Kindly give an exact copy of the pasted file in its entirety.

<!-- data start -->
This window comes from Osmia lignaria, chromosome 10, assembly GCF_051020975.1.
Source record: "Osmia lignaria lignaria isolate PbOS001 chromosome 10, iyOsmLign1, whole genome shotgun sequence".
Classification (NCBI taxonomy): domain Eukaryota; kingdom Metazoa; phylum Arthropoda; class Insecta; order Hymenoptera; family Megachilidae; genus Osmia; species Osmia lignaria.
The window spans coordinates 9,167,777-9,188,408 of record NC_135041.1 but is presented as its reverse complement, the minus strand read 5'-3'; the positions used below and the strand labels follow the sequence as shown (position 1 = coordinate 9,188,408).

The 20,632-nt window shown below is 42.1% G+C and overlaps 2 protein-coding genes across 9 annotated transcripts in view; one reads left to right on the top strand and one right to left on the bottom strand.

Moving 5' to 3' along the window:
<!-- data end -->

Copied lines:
This window comes from Osmia lignaria, chromosome 10, assembly GCF_051020975.1.
Source record: "Osmia lignaria lignaria isolate PbOS001 chromosome 10, iyOsmLign1, whole genome shotgun sequence".
Classification (NCBI taxonomy): domain Eukaryota; kingdom Metazoa; phylum Arthropoda; class Insecta; order Hymenoptera; family Megachilidae; genus Osmia; species Osmia lignaria.
The window spans coordinates 9,167,777-9,188,408 of record NC_135041.1 but is presented as its reverse complement, the minus strand read 5'-3'; the positions used below and the strand labels follow the sequence as shown (position 1 = coordinate 9,188,408).

The 20,632-nt window shown below is 42.1% G+C and overlaps 2 protein-coding genes across 9 annotated transcripts in view; one reads left to right on the top strand and one right to left on the bottom strand.

Moving 5' to 3' along the window: